I walked into the pre-school yard the other day and saw a pile of boys rolling in the muddy grass. I recognized some shoes that belonged to my four year old and the bright red t-shirt of my five year old. This ball of boys just kept on rolling and tumbling and then all the boys sort of jumped up, crashed onto the ground looking at each other and started laughing up a storm. It was rough-play at its muddiest, finest moment!
When done safely, roughhousing is awesome for preschoolers, and here are just three of the many reasons:
Play-wrestling and rolling games can help build strong bonds of friendship.
Preschoolers will happily tackle down their best friend, roll around and have a great laugh. This is the non-verbal equivalent to “I like you” and “let’ be friends.” When two preschoolers stand face to face, hands engaged and walk around daring each other to fall they are learning the building blocks of trust. The more children play together the more they learn about each other, what they like and dislike, play-wrestling is just another way to facilitate that learning.
Roughhousing builds emotional intelligence.
When roughhousing, even if it may not look like it to us as the spectator, children are making many decisions as they navigate through play. Deciding where to grab or touch, while wrestling and reading the other participants reactions and non- verbal cues, although done mostly instinctually is a way to learn how to read and react appropriately to ones own and other people’s emotions. It is also a natural way to learn that sometimes they will need to cool down in spite of their excitement.
Recently my four year old was wrestling with his buddy. As they played, his buddy was grabbing with too much force, and my son stopped for a break. When they started over, the same thing happened again. My four year old warned his friend he was going to walk away if the other child would keep being so rough. Usually preschoolers will adjust their play to meet their friends level of comfort. In this case they did. If they don’t, the playmate will probably stop playing as my son had warned. This natural consequence helps a child understand through experience how to adjust his level of play. Roughhousing is a fantastic way to learn self-control, empathy and meeting the needs of other children.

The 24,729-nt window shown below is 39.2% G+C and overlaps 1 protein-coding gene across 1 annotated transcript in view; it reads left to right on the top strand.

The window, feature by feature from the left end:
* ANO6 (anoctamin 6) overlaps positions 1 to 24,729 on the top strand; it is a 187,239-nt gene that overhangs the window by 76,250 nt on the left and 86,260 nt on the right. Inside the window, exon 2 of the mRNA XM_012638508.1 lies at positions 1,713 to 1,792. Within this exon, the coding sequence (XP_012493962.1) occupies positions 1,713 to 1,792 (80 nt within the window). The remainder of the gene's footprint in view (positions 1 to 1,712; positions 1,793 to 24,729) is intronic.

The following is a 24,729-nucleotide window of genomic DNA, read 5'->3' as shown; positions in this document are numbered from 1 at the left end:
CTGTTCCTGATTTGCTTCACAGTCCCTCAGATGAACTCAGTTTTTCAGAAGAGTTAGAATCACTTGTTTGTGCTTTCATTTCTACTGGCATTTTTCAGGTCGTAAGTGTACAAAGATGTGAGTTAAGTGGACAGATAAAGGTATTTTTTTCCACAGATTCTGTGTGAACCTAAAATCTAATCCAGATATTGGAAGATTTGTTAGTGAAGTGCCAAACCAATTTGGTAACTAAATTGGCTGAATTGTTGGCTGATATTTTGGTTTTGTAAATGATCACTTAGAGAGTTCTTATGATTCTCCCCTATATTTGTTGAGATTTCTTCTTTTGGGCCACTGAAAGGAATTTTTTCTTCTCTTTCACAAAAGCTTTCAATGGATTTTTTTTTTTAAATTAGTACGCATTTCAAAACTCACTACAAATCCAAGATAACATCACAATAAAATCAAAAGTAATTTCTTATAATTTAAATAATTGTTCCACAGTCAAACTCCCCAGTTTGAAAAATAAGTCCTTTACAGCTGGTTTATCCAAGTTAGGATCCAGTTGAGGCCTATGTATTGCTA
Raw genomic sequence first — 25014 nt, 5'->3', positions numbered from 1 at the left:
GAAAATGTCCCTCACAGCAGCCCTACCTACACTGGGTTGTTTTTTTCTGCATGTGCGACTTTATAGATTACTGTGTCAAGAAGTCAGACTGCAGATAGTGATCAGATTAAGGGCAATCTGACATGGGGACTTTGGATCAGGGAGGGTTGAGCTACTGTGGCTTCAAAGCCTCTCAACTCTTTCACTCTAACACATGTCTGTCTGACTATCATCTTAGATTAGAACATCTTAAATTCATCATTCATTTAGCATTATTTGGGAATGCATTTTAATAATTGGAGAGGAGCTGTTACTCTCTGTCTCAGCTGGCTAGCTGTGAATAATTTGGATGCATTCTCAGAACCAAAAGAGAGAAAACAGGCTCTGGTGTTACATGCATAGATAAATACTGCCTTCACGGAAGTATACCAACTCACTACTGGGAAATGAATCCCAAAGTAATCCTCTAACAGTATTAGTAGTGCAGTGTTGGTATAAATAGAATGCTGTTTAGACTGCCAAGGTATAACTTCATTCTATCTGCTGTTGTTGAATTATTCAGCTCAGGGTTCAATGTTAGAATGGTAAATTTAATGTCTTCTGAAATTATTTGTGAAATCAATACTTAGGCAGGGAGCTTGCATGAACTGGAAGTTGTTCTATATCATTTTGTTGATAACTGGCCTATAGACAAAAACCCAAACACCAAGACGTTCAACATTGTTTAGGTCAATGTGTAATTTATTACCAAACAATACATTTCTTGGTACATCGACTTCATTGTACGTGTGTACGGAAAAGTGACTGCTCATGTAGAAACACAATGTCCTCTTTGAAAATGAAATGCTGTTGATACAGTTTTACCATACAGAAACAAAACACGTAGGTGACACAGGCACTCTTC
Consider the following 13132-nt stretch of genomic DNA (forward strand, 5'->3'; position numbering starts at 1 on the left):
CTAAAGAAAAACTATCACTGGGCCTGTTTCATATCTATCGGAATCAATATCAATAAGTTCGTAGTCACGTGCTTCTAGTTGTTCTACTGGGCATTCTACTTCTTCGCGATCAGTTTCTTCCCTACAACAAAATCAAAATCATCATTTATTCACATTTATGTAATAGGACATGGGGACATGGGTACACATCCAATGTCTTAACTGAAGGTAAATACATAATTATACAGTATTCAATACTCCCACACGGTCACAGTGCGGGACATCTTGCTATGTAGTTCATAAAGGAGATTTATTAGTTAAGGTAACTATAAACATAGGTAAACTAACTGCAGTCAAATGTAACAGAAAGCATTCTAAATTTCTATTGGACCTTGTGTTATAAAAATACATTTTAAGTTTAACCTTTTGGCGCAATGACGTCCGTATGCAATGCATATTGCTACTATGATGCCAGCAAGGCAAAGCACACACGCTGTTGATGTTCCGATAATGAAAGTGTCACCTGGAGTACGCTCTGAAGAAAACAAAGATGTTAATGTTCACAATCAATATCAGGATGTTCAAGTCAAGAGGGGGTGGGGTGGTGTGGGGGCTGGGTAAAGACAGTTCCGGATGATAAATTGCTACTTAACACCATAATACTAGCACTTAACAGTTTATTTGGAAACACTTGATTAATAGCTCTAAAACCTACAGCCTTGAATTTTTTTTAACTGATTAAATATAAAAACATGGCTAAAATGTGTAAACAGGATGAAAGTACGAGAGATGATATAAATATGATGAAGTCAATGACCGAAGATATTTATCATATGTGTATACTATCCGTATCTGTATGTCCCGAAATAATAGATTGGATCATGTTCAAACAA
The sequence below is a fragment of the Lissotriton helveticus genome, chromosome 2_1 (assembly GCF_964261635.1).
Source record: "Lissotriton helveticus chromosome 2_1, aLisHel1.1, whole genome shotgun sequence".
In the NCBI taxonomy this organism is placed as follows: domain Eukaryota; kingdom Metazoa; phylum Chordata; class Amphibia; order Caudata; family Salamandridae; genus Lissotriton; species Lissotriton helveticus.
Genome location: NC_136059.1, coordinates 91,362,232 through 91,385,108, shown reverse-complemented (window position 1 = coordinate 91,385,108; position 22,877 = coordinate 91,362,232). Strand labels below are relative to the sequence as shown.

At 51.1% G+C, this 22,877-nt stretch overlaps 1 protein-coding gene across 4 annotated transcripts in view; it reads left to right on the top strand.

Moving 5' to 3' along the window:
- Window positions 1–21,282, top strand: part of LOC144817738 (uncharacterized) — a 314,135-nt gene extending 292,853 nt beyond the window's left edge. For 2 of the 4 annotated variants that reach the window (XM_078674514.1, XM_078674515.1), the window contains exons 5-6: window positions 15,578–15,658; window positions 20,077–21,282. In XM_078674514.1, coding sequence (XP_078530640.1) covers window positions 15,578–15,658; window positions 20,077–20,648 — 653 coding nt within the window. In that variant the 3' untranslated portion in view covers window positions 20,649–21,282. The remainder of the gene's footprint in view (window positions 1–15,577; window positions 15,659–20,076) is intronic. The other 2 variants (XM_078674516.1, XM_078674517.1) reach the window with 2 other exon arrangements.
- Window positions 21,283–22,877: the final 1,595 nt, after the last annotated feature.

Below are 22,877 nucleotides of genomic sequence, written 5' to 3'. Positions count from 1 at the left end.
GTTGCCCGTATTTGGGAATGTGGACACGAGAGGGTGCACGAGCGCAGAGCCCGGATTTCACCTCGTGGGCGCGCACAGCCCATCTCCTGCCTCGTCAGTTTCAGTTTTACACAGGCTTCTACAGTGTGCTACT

Rough and tumble play brings joy and happiness.
When children are engaged in tumbling play and rough housing in a pile, laughter usually abounds. Research conducted by neuroscientists shows how certain areas of the brain “light up” when children are tumbling about. Those areas that are lighting up are the areas associated with pleasure, happiness and well-being. The closeness to others, the feeling of trust, the release of energy all lead to feelings of great joy. Preschoolers also find a lot of joy in tackling a grown up to the ground, feeling oh so powerful and mighty.
Ideas for keeping roughhousing safe:
Sometimes it’s hard to watch our children engage in rough play without worrying about injuries. Out of this worry, parents will sometimes yell out directions or commands to the wrestling children which can become distractions and lead to injury. Directing their play too much can also defeat a child’s inner guidance which is helping them learn how to read their opponent.
To maximize the fun and reduce the chance of injury adults can help ensure that prior to playing things are set up in a safe manner:
The children that are playing together should be of similar build, age and energy level.
A small two year old and a tall agile six year old would probably not be a good match. On the other hand a tall three year old and a five year old could play-wrestle very well if their sizes similar and their energy levels are compatible.
When dealing with groups of children roughhousing together, limiting the size of the group to no more than five children is a good idea.
Too many children trying to wrestle all together? Or too many children tackling on specific child over and over? Help the group break up into pair formation to keep everyone safe.
A lawn, a field or an old mattress on the ground all provide safe places for soft landings and happy tumbling.If playing outdoors, survey the grounds together for any sticks or stones or other objects nearby that could cause injury.
Observe the energy of the children for any overly excited participants. Should things start to get out of hand, inviting the group to take a break for some water is a positive way for children cool off without calling out negative attention to an overly excited participant.
My three children love to roughhouse with their friends and even more so with me or their dad. Do your children like to play-rough and tumble wrestling games? How do you feel about it?